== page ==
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Code Of Practice

Sidney Wilson and Erevu Group spearheading a significant effort to monitor and mitigate concert noise levels...

By Greg DeTogne July 31, 2015

Sidney Wilson with some of his measurement gear prior to an event.

Sidney Wilson’s worldview takes in the concept that one man’s music is another’s noise, and then transcends any conventional meanings the phrase may imply.

For him and the Erevu Group, a San Francisco, CA-based firm he founded that’s dedicated to the task of offering creative solutions to noise problems arising at outdoor music venues, harmony is a matter of striking a delicate balance between the needs of fans, artists, promoters, and communities at large.

In practical terms, there are three primary areas Erevu focuses upon as part of its problem solving core services: Real-time noise monitoring, sound system specification, and compliance reporting.

Relying upon an increasingly proprietary analysis platform utilizing hardware and software culled from the pro audio and sound and vibration industries, the company provides guidelines for optimizing venue coverage while simultaneously minimizing the impact on local residents.

Among these guidelines – which are commonly presented to clients in a formal “Code of Practice” document – are detailed recommendations for deploying sound systems, recommended maximum audio levels, loudspeaker types, trim heights, system focus points, and subwoofer configurations.

Getting Started
The Erevu Group came together in a collision of destiny and providence. Wilson, who also serves as operations manager for Hi-Tech Audio in Hayward, CA, was called in to help Jason Alt and George Edwards of nearby Delicate Productions with troublesome noise issues they faced with a Northern California client that owned a winery and hosted outdoor musical events. With an undercurrent of complaining neighbors and litigation swirling around him, Wilson dove into the project without really knowing how deep the water was, and with no real map of how to proceed.

“I only had logic to guide me,” Wilson says of the experience, “so we began by looking at the existing ordinances and made our first measurements based on those ordinances. What we found was that the client was in compliance. As a result the litigation went in an entirely different direction, and we wound up measuring for every event, and helping them design an acoustical shell. Overall it turned into about four and a half years of work, and we created our first Code of Practice document. Over that time we got better and better at doing these measurements, and realized the market potential for our specialized services.”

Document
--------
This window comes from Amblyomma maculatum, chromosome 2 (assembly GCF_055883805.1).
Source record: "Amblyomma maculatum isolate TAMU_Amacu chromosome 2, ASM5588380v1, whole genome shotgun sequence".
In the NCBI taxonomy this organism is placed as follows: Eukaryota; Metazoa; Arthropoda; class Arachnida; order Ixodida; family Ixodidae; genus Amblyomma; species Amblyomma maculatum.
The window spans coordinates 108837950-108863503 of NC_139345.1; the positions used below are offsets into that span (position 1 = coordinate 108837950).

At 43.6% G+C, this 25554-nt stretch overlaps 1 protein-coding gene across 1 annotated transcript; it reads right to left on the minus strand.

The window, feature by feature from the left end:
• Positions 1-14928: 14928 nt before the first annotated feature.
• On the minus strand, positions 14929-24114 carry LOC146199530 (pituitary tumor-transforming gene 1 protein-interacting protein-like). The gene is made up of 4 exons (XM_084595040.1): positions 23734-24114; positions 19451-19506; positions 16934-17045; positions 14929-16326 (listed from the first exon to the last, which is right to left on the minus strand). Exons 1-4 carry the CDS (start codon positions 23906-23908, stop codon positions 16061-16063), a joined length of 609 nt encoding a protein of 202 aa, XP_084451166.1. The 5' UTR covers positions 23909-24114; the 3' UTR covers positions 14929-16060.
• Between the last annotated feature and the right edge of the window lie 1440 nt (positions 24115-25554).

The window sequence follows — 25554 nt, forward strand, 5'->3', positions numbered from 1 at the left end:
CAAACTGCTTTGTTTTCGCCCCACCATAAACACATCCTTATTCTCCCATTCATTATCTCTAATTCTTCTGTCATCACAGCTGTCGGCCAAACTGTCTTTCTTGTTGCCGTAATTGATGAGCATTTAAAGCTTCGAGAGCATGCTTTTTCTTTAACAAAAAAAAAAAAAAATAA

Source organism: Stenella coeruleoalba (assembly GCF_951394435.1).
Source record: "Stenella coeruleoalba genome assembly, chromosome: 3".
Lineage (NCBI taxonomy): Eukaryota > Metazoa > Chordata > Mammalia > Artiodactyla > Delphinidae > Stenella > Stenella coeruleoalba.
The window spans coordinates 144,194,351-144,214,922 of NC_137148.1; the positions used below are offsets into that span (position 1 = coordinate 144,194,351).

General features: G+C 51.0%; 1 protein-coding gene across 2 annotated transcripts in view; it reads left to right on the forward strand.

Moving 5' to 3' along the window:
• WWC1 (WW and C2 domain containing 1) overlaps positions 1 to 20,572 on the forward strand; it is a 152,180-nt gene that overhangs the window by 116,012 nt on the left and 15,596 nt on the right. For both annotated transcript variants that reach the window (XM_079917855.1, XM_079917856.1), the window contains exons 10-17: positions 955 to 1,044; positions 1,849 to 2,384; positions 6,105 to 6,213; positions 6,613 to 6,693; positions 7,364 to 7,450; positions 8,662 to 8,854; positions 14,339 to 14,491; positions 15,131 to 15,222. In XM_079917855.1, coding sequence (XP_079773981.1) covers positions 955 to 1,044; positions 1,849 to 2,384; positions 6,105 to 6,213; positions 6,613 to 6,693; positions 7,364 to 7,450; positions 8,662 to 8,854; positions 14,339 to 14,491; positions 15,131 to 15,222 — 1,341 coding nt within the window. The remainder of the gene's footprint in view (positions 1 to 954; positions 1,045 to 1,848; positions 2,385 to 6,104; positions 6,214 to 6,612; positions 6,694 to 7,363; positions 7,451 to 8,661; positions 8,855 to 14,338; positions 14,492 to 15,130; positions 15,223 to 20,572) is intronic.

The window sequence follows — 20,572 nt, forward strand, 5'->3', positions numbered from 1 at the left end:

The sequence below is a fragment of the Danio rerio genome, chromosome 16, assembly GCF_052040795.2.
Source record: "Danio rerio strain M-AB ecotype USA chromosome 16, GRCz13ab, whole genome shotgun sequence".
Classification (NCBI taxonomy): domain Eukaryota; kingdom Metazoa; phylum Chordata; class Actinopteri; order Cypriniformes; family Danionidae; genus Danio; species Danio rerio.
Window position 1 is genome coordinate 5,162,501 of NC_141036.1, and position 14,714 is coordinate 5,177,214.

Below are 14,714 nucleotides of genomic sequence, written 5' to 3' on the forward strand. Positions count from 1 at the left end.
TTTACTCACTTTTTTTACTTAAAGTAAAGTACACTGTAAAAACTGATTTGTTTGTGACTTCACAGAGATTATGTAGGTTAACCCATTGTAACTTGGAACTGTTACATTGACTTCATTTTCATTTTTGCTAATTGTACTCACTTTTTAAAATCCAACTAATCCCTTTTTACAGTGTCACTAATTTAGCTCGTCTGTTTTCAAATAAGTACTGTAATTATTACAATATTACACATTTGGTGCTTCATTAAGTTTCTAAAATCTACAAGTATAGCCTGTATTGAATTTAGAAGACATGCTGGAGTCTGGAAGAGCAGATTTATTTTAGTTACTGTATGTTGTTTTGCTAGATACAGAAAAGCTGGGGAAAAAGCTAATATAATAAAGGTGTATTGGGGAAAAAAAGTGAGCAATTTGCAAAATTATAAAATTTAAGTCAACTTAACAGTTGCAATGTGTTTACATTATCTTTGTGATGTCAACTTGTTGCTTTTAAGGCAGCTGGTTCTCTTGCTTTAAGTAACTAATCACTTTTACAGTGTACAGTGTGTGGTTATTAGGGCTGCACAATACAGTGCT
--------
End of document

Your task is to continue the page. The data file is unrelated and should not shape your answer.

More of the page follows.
Sebastien Poux and Sidney Wilson going over data at the Delicate Productions Bay Area facility.

Ultimately, the winery’s noise-related problems were solved thanks to Wilson’s work and Delicate Productions’ willingness to let him experiment with the process until the desired results were achieved and all parties involved were satisfied. Future revenues generated by the events were saved, and Erevu’s techniques were greatly refined.

As the company continued to evolve, a new generation of clients enlisted its skills. Among this group were the California Roots Music & Art Festival and last year’s First City Festival, both of which were held at the Monterey County Fairgrounds. A site that can easily be classified as one where if anything can go wrong it probably will in terms of acoustical issues, the fairgrounds are bordered by residential areas, the Monterey Pines Golf Course, Monterey Regional Airport, and a mix of commercial strips, churches, and schools.

Add to this the vagaries of being next the ocean and the related microclimate changes it spawns, and one can better appreciate the hotbed of conflicting community issues that Wilson regularly faces underscoring the importance of having a predictable source.

“One of the things we discovered over the years was that despite whatever noise ordinance is in place in a city or county, a venue can be in total compliance and still be considered a nuisance,” he explains. “One neighbor will say the level is fine and then another will be spitting mad and saying they can’t take it. Against this backdrop, it didn’t take us long to determine that a big part of what should determine our best practices is discovering exactly what is disturbing people. Are they complaining about high frequencies, or the low-end? These are major questions you need to answer in order to solve the problem.”

According to Wilson, to a large degree the process of determining exactly what the neighbors are complaining about revolves around whether measurements are being made using A- or C-weighting. Unlike when using A-weighting, audio data measured and viewed with C-weighting allows engineers to see precisely what their relative levels are across the entire frequency spectrum, thereby making individually offending or excessive levels readily apparent.

This, in turn, makes self-correction quick and accurate: Rather than taking the whole bottom-end down if low frequencies are a problem, engineers can simply see that the kick drum is really the issue and fix it. The end result is mixes get significantly better.


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About Greg

Greg DeTogne
Greg DeTogne

Gregory is a writer and editor who has served the pro audio industry for the past 32 years.

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